This is considered a crock by many geologists and tsunami experts.
TV documentaries, either science or history, are riddled with inaccuracies or biased viewpoints.
Umm.....there was no tsunami on December 23rd.
And any knowledgeable scientist asked to predict a tsunami on a specific date would simply say that's not possible.
Our problem is not earthquakes or ocean surges, its so called experts who love to see the names and/or theories in print.
You got it!!
...no tsunamis will happen in 2004 on december 23 if asked.
My poor choice of word placement -- it was correct, but confusing.
it should have read no tsunamis will happen in 2004 if asked on december 23.
it was my dyslexia's fault ... yeah ... that's why! ;>)
EVALUATION OF THE THREAT OF MEGA TSUNAMI GENERATION FROM POSTULATED MASSIVE SLOPE FAILURES OF ISLAND STRATOVOLCANOES ON LA PALMA, CANARY ISLANDS, AND ON THE ISLAND OF HAWAII
Paper published in Science of Tsunami Hazards, Vol 20, No.5, pages 251-277, 2002. (Modified html format)
Original may be downloaded as pdf document from
Massive flank failures of island stratovolcanoes are extremely rare phenomena and none have occurred within recorded history. Recent numerical modeling studies, forecasting mega tsunami generation from postulated, massive slope failures of Cumbre Vieja in La Palma, Canary Islands, and Kilauea, in Hawaii, have been based on incorrect assumptions of volcanic island slope instability, source dimensions, speed of failure and tsunami coupling mechanisms. Incorrect input parameters and treatment of wave energy propagation and dispersion, have led to overestimates of tsunami far field effects. Inappropriate media attention and publicity to such probabilistic results have created unnecessary anxiety that mega tsunamis may be imminent and may devastate densely populated coastlines at locations distant from the source - in both the Atlantic and Pacific Oceans.
The present study examines the assumptions and input parameters used by probabilistic numerical models and evaluates the threat of mega tsunami generation from flank failures of island stratovolcanoes. Based on geologic evidence and historic events, it concludes that massive flank collapses of Cumbre Vieja or Kilauea volcanoes are extremely unlikely to occur in the near geologic future. The flanks of these island stratovolcanoes will continue to slip aseismically, as in the past. Sudden slope failures can be expected to occur along faults paralleling rift zones, but these will occur in phases, over a period of time, and not necessarily as single, sudden, large-scale, massive collapses. Most of the failures will occur in the upper flanks of the volcanoes, above and below sea level, rather than at the basal decollement region on the ocean floor. The sudden flank failures of the volcanoes of Mauna Loa and Kilauea in 1868 and 1975 and the resulting earthquakes generated only destructive local tsunamis with insignificant far field effects. Caldera collapses and large slope failures associated with volcanic explosions of Krakatau in 1883 and of Santorin in 1490 B.C., generated catastrophic local tsunamis, but no waves of significance at distant locations. Mega tsunami generation, even from the larger slope failures of island stratovolcanoes, is extremely unlikely to occur. Greater source dimensions and longer wave periods are required to generate tsunamis that can have significant, far field effects. The threat of mega tsunami generation from massive flank failures of island stratovolcanoes has been greatly overstated.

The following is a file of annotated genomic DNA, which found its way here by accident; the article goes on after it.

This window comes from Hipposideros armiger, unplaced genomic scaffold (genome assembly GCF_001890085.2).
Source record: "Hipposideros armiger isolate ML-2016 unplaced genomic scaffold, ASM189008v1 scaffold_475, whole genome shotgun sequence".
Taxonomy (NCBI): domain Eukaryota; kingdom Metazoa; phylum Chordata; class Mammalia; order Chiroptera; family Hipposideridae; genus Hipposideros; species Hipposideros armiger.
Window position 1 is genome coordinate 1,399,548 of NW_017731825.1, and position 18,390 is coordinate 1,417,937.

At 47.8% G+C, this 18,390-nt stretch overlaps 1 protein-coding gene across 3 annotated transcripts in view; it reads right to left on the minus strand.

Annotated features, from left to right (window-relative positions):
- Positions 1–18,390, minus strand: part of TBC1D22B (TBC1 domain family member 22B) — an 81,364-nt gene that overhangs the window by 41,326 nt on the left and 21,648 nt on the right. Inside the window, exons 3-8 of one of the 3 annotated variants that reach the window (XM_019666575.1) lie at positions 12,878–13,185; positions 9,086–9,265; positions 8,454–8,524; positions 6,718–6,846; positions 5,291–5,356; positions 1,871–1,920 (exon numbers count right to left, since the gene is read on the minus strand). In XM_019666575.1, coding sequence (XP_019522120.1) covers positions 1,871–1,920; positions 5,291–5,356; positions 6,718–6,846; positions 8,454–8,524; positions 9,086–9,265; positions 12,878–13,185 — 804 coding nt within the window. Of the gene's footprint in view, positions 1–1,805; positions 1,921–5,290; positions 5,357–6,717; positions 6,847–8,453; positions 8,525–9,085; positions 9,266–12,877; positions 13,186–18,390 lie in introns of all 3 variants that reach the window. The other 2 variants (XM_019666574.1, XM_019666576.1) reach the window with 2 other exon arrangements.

Remainder of paper at
This seems like a scenario where the ACLU would sue the volcano for killing dolphins.......
It's a wacky article, written for cheap attention.
Earthquakes, and therefore tsunamis, cannot be predicted.
If you asked any legitimate scientist on December 23rd if there would be any tsunami in the next 7 days, they'd say they have no idea.
Yeah, but it's so far away that by the time it got to the US it's height would be greatly diminished. And that means it would need to be an extra-powerful explosion in order to make a major impact on the US.
I also heard a scientist on TV say that it would take 9 hours to get here, because of the distance.
I'm in Orlando, and was reading an article about whether a tidal wave could impact the Florida coast. Of course, the answer is yes, but the article made it sound like it would not have a significant impact because the height of the wave is limited to approximately twice the depth of the surrounding water, and the waters around Florida are pretty shallow.
never saw this gem (on the right). Is it real? What a first class imebecil. Did he really get 40-something percent of the vote? They must not have seen this, either.
He lost his credibility right there.
Wouldn't the Mid-Atlantic Trench dissipate the enegy of the Tsunami the way tha the abyss protected Diego Garcia from last week's tsunami?
The main reason DG was spared is that it was south of the main part of the tsunami wave.
There's also no Mid-Atlantic Trench. There's a Mid-Atlantic RIDGE.
Accounts are spotty but the tsunami in the Carribean Islands and the East Coast was fairly substantial (but not huge) from the 1755 Lisbon Earthquake.